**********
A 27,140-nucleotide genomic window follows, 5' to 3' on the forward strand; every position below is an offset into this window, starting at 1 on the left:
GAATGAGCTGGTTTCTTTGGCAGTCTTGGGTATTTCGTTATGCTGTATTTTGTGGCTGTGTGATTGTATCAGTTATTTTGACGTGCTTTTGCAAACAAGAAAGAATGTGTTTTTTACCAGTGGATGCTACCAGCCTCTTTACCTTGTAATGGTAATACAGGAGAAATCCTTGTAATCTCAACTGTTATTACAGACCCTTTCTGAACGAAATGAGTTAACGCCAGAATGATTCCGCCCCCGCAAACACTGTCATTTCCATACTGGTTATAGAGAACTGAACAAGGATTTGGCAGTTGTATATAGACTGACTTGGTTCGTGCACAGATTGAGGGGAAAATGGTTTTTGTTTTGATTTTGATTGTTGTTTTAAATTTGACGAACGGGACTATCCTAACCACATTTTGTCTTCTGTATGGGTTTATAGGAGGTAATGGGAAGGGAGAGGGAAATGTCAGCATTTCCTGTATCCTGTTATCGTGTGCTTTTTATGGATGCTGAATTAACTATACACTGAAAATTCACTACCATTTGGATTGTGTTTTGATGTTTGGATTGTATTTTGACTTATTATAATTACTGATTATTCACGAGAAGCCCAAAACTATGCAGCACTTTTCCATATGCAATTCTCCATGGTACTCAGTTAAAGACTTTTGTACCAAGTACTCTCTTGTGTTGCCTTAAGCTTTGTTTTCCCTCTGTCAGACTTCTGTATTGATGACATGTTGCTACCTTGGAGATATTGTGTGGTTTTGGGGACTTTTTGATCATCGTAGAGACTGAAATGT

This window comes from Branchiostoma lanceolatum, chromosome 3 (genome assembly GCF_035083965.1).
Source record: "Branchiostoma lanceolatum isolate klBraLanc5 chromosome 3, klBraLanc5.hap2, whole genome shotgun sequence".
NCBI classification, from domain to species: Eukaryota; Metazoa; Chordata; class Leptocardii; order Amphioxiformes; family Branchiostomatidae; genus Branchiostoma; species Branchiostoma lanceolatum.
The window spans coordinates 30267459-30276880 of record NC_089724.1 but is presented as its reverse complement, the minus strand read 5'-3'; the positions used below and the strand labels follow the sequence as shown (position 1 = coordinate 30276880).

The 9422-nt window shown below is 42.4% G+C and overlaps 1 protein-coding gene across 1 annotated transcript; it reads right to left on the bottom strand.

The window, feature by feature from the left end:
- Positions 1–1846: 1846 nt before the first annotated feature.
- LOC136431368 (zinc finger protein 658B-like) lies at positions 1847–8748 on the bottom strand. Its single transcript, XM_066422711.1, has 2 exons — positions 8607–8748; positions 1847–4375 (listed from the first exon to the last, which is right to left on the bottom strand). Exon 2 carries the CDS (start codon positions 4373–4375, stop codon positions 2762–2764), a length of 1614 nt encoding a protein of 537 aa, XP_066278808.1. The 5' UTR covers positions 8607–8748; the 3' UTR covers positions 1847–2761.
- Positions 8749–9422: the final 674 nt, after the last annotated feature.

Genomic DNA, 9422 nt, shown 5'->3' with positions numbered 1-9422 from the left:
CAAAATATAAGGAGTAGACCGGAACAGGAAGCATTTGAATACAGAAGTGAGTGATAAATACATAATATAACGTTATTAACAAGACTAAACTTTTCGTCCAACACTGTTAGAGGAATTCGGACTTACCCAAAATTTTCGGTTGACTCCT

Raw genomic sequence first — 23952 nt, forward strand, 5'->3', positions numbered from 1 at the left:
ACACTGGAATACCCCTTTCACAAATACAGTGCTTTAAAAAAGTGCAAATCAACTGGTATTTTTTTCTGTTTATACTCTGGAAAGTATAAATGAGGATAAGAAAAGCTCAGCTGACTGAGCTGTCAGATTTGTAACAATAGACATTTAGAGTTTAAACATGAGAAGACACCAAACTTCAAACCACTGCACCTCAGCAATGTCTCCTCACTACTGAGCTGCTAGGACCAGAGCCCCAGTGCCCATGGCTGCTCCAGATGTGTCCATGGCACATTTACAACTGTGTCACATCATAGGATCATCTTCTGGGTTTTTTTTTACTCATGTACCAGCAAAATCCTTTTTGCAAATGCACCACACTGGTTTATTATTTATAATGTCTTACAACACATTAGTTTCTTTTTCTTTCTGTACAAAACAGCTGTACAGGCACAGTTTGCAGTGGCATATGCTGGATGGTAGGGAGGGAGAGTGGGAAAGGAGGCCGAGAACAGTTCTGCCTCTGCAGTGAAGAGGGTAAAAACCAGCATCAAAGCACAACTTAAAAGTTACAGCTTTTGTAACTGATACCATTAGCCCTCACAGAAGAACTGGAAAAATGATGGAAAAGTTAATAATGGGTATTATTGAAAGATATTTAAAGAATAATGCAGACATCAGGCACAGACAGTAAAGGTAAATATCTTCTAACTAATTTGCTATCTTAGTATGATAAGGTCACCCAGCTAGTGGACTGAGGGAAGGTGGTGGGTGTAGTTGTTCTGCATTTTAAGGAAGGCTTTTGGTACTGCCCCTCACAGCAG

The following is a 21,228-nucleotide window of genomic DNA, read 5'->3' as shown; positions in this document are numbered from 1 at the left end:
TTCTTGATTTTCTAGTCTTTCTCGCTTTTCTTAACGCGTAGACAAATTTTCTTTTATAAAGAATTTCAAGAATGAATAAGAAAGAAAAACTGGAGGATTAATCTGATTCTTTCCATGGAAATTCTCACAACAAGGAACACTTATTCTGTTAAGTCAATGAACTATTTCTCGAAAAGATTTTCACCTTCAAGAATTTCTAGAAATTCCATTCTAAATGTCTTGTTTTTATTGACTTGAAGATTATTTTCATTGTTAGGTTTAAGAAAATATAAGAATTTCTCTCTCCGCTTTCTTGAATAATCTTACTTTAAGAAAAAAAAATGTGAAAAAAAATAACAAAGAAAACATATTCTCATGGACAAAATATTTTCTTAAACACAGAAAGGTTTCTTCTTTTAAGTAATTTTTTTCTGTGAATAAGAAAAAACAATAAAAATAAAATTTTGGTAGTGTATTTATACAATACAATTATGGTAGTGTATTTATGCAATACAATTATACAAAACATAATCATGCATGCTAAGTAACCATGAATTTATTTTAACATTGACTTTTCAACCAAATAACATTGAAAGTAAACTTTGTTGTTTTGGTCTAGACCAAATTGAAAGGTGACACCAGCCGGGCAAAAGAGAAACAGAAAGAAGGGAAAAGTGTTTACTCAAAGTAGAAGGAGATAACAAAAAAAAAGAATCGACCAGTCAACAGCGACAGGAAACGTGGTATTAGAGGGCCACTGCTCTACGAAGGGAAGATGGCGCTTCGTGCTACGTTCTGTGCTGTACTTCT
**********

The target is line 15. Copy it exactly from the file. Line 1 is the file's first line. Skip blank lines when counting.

ACACTGGAATACCCCTTTCACAAATACAGTGCTTTAAAAAAGTGCAAATCAACTGGTATTTTTTTCTGTTTATACTCTGGAAAGTATAAATGAGGATAAGAAAAGCTCAGCTGACTGAGCTGTCAGATTTGTAACAATAGACATTTAGAGTTTAAACATGAGAAGACACCAAACTTCAAACCACTGCACCTCAGCAATGTCTCCTCACTACTGAGCTGCTAGGACCAGAGCCCCAGTGCCCATGGCTGCTCCAGATGTGTCCATGGCACATTTACAACTGTGTCACATCATAGGATCATCTTCTGGGTTTTTTTTTACTCATGTACCAGCAAAATCCTTTTTGCAAATGCACCACACTGGTTTATTATTTATAATGTCTTACAACACATTAGTTTCTTTTTCTTTCTGTACAAAACAGCTGTACAGGCACAGTTTGCAGTGGCATATGCTGGATGGTAGGGAGGGAGAGTGGGAAAGGAGGCCGAGAACAGTTCTGCCTCTGCAGTGAAGAGGGTAAAAACCAGCATCAAAGCACAACTTAAAAGTTACAGCTTTTGTAACTGATACCATTAGCCCTCACAGAAGAACTGGAAAAATGATGGAAAAGTTAATAATGGGTATTATTGAAAGATATTTAAAGAATAATGCAGACATCAGGCACAGACAGTAAAGGTAAATATCTTCTAACTAATTTGCTATCTTAGTATGATAAGGTCACCCAGCTAGTGGACTGAGGGAAGGTGGTGGGTGTAGTTGTTCTGCATTTTAAGGAAGGCTTTTGGTACTGCCCCTCACAGCAG